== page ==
UB students question meal plan time gaps
SA Assembly proposes removal of meal plan time gaps
When students are running late for breakfast and the clock hits 10:46 a.m., it is officially too late for them to use their breakfast meal credit.
On weekdays, students can use a breakfast meal swipe from 7 a.m-10:30 a.m. If a student wants to purchase a meal between 10:30 a.m.-11:00 a.m., they must use dining dollars or campus cash. Campus Dining and Shops (CDS) implements these half-hour gaps during which students cannot use a meal credit three times a day. SA Assembly is currently petitioning CDS to have these time gaps removed.
Students feel they should be able to use their meal credits whenever they want. Freshman biomedical sciences major Sara Kolinski said the convenience of the meal plan depends on a student’s personal schedule.
“In reference to my class schedule, the meal hours do work for me during weekdays, but weekends when I don't have class it tends to be more inconvenient. I would personally just love to be able to use my meal credits whenever. It would make things a lot more simple,” Kolipinski said.
Tyler Kluepfel, a sophomore accounting major, said students tend to have hectic schedules that conflict with the meal plan hours.
“It can be inconvenient and I definitely feel like I spend more money during unrestricted hours. Even when I can't use my meal credits, I still want to buy food,” Kluepfel said.
Last semester, SA Assembly passed a resolution to remove meal plan time gaps. They are currently gathering student signatures for a petition asking CDS to remove the meal plan time gaps.
Speaker of the Assembly, Mike Brown, believes students should be able to use their meal credits whenever it is convenient for them and CDS should adhere to the student's schedule rather than the other way around.
“It's not an ideal scenario they have given to us, that people can'tuse a credit that they have already paid for,” Brown said.
Raymond Kohl, CDS marketing manager, said CDS strives to provide the best value and convenience for students, especially campus residents. He also said meal plans help students, especially incoming freshman, feel more organized in terms of planning their time and meal budget.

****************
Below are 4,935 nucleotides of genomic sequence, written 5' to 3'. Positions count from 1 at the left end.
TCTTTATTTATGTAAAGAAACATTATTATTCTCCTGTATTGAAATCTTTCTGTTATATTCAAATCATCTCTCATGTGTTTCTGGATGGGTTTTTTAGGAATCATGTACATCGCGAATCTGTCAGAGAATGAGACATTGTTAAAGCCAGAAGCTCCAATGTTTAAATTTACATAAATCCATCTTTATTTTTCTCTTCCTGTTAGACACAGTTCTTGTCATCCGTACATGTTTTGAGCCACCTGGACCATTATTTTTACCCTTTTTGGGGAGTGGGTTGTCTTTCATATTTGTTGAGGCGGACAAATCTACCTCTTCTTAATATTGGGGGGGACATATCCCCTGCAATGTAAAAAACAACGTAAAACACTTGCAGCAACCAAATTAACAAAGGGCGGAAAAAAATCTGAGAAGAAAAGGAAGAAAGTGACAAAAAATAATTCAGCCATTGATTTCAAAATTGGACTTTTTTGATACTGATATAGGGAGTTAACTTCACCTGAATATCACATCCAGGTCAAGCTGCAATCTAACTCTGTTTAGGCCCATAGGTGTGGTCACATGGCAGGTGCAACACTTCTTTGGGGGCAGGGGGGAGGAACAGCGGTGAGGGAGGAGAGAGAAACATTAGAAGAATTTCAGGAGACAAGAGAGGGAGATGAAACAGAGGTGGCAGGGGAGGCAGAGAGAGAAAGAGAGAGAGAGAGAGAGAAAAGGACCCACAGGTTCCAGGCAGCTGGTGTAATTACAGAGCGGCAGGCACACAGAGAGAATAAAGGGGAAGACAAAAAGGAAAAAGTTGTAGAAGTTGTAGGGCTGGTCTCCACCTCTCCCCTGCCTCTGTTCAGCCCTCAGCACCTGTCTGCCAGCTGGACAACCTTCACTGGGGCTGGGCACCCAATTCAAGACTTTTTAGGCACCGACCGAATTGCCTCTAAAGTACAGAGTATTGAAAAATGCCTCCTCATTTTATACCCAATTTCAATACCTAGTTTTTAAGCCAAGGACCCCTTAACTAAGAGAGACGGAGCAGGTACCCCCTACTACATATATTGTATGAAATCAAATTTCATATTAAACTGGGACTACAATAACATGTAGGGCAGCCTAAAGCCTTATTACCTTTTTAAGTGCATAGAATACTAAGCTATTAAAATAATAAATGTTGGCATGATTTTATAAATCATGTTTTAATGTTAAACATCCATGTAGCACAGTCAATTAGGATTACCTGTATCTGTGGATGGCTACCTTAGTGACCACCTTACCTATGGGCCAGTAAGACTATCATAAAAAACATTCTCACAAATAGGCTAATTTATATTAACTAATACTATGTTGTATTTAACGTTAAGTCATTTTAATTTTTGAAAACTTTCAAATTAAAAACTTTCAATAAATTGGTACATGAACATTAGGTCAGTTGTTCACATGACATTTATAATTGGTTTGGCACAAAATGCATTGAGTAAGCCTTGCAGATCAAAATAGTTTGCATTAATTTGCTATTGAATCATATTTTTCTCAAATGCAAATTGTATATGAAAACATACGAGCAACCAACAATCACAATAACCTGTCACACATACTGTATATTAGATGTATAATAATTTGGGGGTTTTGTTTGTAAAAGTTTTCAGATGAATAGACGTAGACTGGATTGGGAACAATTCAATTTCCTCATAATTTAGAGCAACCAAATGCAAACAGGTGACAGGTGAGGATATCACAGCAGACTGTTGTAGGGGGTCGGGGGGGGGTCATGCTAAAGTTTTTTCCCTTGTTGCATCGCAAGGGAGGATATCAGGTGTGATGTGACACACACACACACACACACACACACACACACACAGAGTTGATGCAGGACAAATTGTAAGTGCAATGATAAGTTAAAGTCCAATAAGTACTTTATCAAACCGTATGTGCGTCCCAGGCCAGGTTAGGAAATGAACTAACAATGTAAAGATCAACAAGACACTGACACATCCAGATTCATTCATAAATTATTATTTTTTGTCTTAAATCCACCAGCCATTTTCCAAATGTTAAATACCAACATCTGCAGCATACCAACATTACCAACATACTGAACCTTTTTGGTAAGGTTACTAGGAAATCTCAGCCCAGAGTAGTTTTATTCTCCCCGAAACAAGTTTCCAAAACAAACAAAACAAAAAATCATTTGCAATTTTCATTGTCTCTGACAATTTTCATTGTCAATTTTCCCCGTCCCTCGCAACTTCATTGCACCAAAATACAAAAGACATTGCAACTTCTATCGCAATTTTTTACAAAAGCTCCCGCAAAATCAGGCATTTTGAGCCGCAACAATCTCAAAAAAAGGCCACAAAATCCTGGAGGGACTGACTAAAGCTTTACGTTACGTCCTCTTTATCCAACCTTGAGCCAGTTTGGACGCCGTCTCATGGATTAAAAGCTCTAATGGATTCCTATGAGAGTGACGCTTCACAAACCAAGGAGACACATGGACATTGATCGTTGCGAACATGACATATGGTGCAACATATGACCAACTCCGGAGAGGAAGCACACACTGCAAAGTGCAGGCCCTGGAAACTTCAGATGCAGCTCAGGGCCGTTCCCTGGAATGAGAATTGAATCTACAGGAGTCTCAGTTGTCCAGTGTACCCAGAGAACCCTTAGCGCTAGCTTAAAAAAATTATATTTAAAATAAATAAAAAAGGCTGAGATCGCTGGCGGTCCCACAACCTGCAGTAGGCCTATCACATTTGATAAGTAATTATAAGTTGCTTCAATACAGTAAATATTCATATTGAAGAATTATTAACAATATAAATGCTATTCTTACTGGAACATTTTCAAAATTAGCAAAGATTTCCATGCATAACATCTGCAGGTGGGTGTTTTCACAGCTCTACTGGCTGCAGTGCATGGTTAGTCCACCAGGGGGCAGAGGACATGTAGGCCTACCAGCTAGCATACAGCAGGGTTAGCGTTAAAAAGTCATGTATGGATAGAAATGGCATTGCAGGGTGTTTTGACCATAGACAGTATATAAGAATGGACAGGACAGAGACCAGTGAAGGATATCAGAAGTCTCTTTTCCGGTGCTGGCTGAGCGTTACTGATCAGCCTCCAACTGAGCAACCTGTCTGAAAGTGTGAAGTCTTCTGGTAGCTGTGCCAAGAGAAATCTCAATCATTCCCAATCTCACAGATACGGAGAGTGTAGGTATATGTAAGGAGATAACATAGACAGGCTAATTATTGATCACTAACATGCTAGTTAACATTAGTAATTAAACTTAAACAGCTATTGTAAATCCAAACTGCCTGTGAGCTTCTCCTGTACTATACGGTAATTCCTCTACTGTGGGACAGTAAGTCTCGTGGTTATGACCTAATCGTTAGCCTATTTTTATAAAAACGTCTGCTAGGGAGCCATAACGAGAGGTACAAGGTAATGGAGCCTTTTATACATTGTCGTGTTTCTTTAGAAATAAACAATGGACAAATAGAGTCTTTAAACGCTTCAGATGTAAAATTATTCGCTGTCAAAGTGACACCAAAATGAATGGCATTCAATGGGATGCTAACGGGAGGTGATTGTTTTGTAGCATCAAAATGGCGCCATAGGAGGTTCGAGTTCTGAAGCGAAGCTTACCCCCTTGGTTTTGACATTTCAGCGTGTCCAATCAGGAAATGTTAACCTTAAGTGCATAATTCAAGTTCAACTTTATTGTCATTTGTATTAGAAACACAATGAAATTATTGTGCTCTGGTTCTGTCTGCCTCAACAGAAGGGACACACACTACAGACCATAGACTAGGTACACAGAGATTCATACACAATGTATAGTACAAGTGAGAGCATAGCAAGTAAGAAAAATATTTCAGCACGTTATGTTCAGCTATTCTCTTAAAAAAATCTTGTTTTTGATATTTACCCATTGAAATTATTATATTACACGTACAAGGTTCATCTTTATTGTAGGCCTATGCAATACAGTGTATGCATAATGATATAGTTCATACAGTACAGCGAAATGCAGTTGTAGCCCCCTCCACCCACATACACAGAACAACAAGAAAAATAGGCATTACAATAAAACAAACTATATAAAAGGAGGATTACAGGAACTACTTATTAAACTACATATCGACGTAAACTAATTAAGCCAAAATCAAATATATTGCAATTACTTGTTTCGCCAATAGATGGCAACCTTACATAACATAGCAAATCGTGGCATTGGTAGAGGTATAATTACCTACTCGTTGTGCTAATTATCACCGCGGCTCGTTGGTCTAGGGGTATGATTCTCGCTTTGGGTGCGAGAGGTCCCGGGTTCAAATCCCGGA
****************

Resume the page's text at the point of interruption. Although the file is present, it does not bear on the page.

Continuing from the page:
“We have the time gaps for organization purposes. With the meal plan the way it is, we can look over meals from each time frame and know exactly how much we need to order for next time. The time gaps help keep things efficient,” Kohl said.
Brown said CDS often cites “technological issues” as a reason for not having as much flexibility with meal plan time gaps.
“They blamed technology for not being able to support a change in the system, which to be honest, I think they're being incredibly untruthful about. I have many friends who work or have worked in campus dining, and from what I've experienced, cashiers reallycan take meal credits whenever,” said Brown.
In response to Brown’s statement, Kohl said he is unsure of where Brown is getting his information and believes it to be untrue.
“That's not the case, no. The technology is a solid argument. You can't charge different meal periods at different times. Cashiers can't do that. There's different values with different meals,” Kohl said.
Matthew Eichhorn, computer science major and Assembly member, would prefer to use dining dollars instead of meal credits. He said if you're late, you miss a meal, but with dining dollars there is no risk of money being wasted.
“It's just frustrating when policies limit the way we can use the money that we paid for.We should be able to use our own money in the way that's most convenient for us,” Eichhorn said.
Brown also thinks doing away with meal credits altogether and switching to dining dollars is a good idea.
“Personally, I think that just doing dining dollars [instead of meals] would be a lot better, because then you get just what you pay for. Otherwise, it's like a monopoly, trying to get students to spend as much money as they can, and not giving them back the full value of what they spend either,” Brown said.
Brown and Eichhorn think CDS is trying to take on a parental role for students.
“That's not their place, that is simply not their role, and that's the same impression we're getting with these meal times, even the meal credits system in general,” Brown said.
Kohl said CDS does offer upper-classmen the option of having dining dollars instead of meal credits. CDS has tried offering the dining dollars option to underclassmen, but found students generally did not like that option.
“With the dining dollars, students would blow through the money and then not have enough left for the rest of the semester, then they'd have to call home and ask parents for more money. The meal plans are essentially a more economical way for students to purchase food,” Kohl said.
Brown said the Assembly will follow up with students who sign their petition by inviting them to discuss the meal plan time gaps issue and voice their concerns at an Assembly-hosted town hall after spring break.
Ema Makas is a staff writer and can be reached at firstname.lastname@example.org